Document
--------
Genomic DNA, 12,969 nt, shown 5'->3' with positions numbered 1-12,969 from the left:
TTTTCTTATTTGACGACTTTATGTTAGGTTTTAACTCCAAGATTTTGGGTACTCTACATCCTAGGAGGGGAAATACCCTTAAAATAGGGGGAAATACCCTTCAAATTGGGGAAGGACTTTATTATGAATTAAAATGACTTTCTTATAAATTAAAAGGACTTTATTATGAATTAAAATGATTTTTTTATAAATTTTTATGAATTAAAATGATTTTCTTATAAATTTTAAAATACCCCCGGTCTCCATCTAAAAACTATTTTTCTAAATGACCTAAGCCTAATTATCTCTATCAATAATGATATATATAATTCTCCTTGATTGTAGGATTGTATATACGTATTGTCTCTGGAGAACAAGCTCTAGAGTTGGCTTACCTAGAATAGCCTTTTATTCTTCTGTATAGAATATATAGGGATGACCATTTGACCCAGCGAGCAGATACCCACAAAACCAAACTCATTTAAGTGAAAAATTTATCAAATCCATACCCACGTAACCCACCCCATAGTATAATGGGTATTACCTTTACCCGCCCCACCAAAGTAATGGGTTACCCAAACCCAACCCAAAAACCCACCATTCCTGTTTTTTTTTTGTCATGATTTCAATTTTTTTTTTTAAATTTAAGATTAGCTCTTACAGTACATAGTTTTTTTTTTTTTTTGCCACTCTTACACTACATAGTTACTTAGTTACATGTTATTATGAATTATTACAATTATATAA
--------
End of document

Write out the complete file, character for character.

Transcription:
Genomic DNA, 12,969 nt, shown 5'->3' with positions numbered 1-12,969 from the left:
TTTTCTTATTTGACGACTTTATGTTAGGTTTTAACTCCAAGATTTTGGGTACTCTACATCCTAGGAGGGGAAATACCCTTAAAATAGGGGGAAATACCCTTCAAATTGGGGAAGGACTTTATTATGAATTAAAATGACTTTCTTATAAATTAAAAGGACTTTATTATGAATTAAAATGATTTTTTTATAAATTTTTATGAATTAAAATGATTTTCTTATAAATTTTAAAATACCCCCGGTCTCCATCTAAAAACTATTTTTCTAAATGACCTAAGCCTAATTATCTCTATCAATAATGATATATATAATTCTCCTTGATTGTAGGATTGTATATACGTATTGTCTCTGGAGAACAAGCTCTAGAGTTGGCTTACCTAGAATAGCCTTTTATTCTTCTGTATAGAATATATAGGGATGACCATTTGACCCAGCGAGCAGATACCCACAAAACCAAACTCATTTAAGTGAAAAATTTATCAAATCCATACCCACGTAACCCACCCCATAGTATAATGGGTATTACCTTTACCCGCCCCACCAAAGTAATGGGTTACCCAAACCCAACCCAAAAACCCACCATTCCTGTTTTTTTTTTGTCATGATTTCAATTTTTTTTTTTAAATTTAAGATTAGCTCTTACAGTACATAGTTTTTTTTTTTTTTTGCCACTCTTACACTACATAGTTACTTAGTTACATGTTATTATGAATTATTACAATTATATAA